Back in Time

"Don’t Be The Hero"

hero (noun): a person admired for achievements and noble qualities; one who shows great courage

Beyond both being providers, there’s one more thing my surgeon and physical therapist have in common: they have both repeatedly told me not to be “the hero.” My surgeon would tell me not to be the hero during follow-up appointments after surgery; my physical therapist would tell me the same thing during treatment sessions.

I’ve spent some time unpacking what being “the hero” might mean. If a hero is “a person admired,” wouldn’t that designation be a positive thing? Yet it always seemed negative whenever I heard it from my surgeon and physical therapist, and back then I wondered why. Who doesn’t want to be admired? Who doesn’t want to be noble? It didn’t make sense to me at the time.

Subconsciously, I think I associated being “heroic” with a sort of sacrifice. Apparently I thought I was the person who was always going to, and willing to, bear and withstand the physical pain that came bundled with therapy treatments and recovery from surgery…but the question is why? Did I want to be labeled as a “hero” because I was and would always be the disabled kid with something to prove? Is it why I feel I always have to prove myself to other people even now, particularly people who are non-disabled, because I constantly feel doubted and underestimated by them?

On a deeper level, though, what if I never wanted to be labeled as a hero? What if being labeled as heroic because of my disability is actually problematic?

Whenever my surgeon or physical therapist would tell me, “You’re not a hero,” or, “Don’t be the hero,” I remember, in my naivete, having one thought:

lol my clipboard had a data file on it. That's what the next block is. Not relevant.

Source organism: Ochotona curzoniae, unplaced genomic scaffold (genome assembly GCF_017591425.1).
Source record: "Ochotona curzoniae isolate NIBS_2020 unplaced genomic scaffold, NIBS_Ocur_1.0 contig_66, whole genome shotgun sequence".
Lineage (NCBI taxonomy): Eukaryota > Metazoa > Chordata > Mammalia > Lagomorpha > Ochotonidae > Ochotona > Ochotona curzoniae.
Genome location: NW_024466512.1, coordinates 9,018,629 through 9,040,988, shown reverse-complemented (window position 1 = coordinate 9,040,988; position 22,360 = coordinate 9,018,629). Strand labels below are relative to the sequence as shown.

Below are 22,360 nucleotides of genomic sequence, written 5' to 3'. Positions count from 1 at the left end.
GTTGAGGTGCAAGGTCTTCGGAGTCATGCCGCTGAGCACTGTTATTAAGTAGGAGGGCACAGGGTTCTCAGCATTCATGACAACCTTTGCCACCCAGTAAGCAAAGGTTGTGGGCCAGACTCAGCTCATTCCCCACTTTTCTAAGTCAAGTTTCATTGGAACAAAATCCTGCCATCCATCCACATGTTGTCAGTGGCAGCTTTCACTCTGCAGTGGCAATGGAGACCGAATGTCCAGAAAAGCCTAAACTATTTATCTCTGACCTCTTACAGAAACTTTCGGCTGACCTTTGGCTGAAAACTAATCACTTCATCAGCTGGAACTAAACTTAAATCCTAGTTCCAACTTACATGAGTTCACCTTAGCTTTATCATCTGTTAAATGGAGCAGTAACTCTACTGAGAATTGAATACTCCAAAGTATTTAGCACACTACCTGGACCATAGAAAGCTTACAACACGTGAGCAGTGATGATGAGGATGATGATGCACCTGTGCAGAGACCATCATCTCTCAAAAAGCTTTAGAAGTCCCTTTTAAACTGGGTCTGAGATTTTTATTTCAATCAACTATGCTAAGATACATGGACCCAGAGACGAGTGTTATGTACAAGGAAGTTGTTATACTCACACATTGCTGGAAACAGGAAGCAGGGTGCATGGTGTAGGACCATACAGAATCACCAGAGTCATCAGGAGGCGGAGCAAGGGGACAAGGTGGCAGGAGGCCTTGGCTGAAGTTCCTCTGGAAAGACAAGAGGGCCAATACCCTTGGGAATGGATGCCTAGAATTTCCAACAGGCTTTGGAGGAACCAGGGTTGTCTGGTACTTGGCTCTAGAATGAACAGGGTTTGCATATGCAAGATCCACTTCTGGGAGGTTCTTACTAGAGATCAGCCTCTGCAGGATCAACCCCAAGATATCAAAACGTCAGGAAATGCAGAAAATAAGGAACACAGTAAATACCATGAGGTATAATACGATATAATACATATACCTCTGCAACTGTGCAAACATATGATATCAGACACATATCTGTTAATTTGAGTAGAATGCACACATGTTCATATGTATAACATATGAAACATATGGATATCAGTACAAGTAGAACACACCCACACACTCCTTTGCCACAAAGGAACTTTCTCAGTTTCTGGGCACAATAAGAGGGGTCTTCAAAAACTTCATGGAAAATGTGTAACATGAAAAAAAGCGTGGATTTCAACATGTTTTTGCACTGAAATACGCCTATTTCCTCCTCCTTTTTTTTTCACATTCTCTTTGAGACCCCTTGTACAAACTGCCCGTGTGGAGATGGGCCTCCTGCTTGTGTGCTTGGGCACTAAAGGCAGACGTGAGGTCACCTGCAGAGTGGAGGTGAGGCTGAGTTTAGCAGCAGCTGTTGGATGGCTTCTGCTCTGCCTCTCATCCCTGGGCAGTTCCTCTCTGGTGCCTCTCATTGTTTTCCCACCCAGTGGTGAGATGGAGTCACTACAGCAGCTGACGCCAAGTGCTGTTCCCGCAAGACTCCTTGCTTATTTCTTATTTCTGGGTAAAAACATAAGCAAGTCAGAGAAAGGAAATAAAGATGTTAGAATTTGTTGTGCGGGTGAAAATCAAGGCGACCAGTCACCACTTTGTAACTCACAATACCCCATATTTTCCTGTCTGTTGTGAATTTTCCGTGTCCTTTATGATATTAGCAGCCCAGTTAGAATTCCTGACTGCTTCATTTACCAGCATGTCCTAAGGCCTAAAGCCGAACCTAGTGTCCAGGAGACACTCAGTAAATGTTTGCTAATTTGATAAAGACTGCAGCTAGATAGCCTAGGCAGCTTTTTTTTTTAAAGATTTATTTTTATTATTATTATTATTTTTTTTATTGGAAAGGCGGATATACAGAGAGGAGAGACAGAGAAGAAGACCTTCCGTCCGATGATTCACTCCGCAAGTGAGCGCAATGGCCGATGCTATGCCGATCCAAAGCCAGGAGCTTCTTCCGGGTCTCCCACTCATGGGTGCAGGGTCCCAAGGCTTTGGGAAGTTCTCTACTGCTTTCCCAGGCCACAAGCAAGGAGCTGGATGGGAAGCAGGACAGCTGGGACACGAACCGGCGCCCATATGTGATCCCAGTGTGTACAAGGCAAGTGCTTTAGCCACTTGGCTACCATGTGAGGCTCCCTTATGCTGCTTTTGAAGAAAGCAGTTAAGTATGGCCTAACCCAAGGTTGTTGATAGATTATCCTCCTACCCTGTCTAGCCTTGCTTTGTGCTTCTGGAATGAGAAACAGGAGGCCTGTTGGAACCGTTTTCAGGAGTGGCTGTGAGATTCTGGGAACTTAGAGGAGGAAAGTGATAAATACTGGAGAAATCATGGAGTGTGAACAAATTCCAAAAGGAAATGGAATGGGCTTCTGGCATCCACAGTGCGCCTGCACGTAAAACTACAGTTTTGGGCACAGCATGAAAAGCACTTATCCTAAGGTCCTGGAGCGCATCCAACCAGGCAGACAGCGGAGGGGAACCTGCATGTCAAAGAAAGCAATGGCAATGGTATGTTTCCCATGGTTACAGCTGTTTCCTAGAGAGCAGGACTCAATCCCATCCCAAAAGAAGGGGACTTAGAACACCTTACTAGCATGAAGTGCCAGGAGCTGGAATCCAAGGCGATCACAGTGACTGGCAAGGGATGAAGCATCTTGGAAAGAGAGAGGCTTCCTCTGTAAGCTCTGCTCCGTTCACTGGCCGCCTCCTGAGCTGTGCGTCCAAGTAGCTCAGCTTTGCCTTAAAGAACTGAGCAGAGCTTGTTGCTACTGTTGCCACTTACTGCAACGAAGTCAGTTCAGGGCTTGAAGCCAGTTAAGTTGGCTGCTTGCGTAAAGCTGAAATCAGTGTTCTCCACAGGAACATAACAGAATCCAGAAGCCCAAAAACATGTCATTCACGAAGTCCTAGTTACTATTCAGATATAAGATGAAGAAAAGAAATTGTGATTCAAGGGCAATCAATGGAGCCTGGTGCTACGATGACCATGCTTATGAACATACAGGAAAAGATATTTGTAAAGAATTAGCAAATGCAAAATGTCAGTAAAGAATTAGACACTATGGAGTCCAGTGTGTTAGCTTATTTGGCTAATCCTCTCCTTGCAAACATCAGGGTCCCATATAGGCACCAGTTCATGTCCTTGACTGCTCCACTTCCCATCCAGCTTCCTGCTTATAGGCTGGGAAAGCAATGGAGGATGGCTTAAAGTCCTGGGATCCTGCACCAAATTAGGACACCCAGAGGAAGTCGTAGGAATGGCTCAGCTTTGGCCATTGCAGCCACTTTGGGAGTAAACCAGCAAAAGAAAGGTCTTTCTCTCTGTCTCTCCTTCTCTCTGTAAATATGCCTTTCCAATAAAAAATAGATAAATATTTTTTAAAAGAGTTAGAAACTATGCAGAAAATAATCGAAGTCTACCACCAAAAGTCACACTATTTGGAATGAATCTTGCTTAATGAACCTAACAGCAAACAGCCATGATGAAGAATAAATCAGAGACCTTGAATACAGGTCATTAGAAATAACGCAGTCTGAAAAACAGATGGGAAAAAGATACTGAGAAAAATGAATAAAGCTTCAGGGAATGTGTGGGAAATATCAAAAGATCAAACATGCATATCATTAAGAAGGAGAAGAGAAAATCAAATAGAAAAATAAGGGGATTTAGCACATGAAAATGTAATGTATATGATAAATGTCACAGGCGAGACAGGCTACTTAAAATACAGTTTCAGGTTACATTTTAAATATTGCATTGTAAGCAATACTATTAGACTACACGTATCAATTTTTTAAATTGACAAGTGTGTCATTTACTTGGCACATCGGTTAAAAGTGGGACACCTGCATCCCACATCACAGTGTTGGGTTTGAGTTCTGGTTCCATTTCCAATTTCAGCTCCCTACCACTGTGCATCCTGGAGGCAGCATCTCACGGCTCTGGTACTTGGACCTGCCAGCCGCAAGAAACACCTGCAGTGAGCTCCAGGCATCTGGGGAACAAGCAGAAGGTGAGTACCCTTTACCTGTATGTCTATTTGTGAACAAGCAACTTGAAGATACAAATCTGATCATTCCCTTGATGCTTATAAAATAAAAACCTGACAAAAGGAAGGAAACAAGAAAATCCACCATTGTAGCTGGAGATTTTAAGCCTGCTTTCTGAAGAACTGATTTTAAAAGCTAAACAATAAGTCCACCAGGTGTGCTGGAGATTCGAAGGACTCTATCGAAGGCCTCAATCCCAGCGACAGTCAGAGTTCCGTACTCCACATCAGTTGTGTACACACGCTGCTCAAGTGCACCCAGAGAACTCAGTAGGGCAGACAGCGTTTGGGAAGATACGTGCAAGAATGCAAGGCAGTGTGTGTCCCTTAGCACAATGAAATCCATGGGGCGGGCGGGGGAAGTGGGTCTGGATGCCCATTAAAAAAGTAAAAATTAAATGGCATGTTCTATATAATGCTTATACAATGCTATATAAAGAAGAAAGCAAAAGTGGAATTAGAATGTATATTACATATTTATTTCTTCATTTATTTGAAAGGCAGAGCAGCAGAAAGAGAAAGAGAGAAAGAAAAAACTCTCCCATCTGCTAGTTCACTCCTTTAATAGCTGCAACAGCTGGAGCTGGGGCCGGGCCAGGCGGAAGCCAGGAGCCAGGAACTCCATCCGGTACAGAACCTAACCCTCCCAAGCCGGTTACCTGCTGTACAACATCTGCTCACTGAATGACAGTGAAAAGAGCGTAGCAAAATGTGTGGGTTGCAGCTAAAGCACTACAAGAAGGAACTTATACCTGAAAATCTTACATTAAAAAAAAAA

if I can’t be the hero, who would save everyone else?
Really, that expectation is totally unrealistic because what I’ve learned, quite harshly, is that you can’t save everyone, not even the people you love. They can only save themselves. 

Sociologically, the hero framework in the context of disability suggests that it’s the disabled person’s sole responsibility to “work harder,” fight against, and eventually overcome the barriers that present themselves in life with a disability. If it’s the individual’s responsibility to overcome those barriers and everything else, it absolves society from making our world a more accessible place, not only in the physical sense, but also in what I like to call the “consciousness” sense. Raising the “level of disability consciousness” for the non-disabled person is extremely important, because then, as it follows, they wouldn’t burden a disabled child with that “heroic” title of sorts.  It puts an almost insurmountable amount of pressure on me as a disabled person, particularly because what I was dealing with didn’t seem especially out of the ordinary or spectacular. I was, I am, simply living the life I was given like everyone else. I owe that mindset to my parents, who raised me as disabled with a great sense of normalcy, frankness, toughness, and high expectations for success. Mom and Dad never wanted me to feel like I was different, or strange, or defected. I was just me.

Yes, I fought to learn how to walk, how to run, and how to do it all over again. Does that make me heroic, or does it make me human?